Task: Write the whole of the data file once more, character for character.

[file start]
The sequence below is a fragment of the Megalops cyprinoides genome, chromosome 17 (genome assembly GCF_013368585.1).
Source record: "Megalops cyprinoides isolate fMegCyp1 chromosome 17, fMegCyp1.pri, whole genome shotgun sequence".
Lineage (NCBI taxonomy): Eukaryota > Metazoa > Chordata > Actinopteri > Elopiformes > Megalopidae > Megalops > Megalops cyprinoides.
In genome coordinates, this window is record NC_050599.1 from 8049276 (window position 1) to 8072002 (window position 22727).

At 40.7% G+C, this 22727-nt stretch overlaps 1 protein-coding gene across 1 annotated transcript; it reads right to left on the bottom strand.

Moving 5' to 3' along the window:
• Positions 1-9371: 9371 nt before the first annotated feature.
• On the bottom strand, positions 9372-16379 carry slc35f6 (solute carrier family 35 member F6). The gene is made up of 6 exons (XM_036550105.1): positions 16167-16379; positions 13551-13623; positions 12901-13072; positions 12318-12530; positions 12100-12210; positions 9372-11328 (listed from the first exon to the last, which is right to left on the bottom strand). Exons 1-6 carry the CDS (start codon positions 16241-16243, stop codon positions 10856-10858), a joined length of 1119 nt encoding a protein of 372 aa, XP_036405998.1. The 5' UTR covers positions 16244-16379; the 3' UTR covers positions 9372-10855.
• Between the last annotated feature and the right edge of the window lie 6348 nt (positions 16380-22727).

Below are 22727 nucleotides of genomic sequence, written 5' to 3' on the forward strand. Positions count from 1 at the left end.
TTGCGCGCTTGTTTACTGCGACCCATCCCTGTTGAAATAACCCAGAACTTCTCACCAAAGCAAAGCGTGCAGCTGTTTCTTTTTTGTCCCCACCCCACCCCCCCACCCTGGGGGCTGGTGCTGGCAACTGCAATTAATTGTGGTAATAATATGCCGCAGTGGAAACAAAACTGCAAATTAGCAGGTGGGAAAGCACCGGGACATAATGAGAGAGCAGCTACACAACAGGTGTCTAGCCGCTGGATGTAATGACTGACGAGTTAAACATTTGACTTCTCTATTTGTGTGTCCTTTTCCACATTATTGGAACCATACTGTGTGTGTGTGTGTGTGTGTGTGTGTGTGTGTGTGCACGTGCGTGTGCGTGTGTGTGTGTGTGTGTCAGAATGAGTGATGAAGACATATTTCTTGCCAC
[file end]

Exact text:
The sequence below is a fragment of the Megalops cyprinoides genome, chromosome 17 (genome assembly GCF_013368585.1).
Source record: "Megalops cyprinoides isolate fMegCyp1 chromosome 17, fMegCyp1.pri, whole genome shotgun sequence".
Lineage (NCBI taxonomy): Eukaryota > Metazoa > Chordata > Actinopteri > Elopiformes > Megalopidae > Megalops > Megalops cyprinoides.
In genome coordinates, this window is record NC_050599.1 from 8049276 (window position 1) to 8072002 (window position 22727).

At 40.7% G+C, this 22727-nt stretch overlaps 1 protein-coding gene across 1 annotated transcript; it reads right to left on the bottom strand.

Moving 5' to 3' along the window:
• Positions 1-9371: 9371 nt before the first annotated feature.
• On the bottom strand, positions 9372-16379 carry slc35f6 (solute carrier family 35 member F6). The gene is made up of 6 exons (XM_036550105.1): positions 16167-16379; positions 13551-13623; positions 12901-13072; positions 12318-12530; positions 12100-12210; positions 9372-11328 (listed from the first exon to the last, which is right to left on the bottom strand). Exons 1-6 carry the CDS (start codon positions 16241-16243, stop codon positions 10856-10858), a joined length of 1119 nt encoding a protein of 372 aa, XP_036405998.1. The 5' UTR covers positions 16244-16379; the 3' UTR covers positions 9372-10855.
• Between the last annotated feature and the right edge of the window lie 6348 nt (positions 16380-22727).

Below are 22727 nucleotides of genomic sequence, written 5' to 3' on the forward strand. Positions count from 1 at the left end.
TTGCGCGCTTGTTTACTGCGACCCATCCCTGTTGAAATAACCCAGAACTTCTCACCAAAGCAAAGCGTGCAGCTGTTTCTTTTTTGTCCCCACCCCACCCCCCCACCCTGGGGGCTGGTGCTGGCAACTGCAATTAATTGTGGTAATAATATGCCGCAGTGGAAACAAAACTGCAAATTAGCAGGTGGGAAAGCACCGGGACATAATGAGAGAGCAGCTACACAACAGGTGTCTAGCCGCTGGATGTAATGACTGACGAGTTAAACATTTGACTTCTCTATTTGTGTGTCCTTTTCCACATTATTGGAACCATACTGTGTGTGTGTGTGTGTGTGTGTGTGTGTGTGTGTGCACGTGCGTGTGCGTGTGTGTGTGTGTGTGTCAGAATGAGTGATGAAGACATATTTCTTGCCAC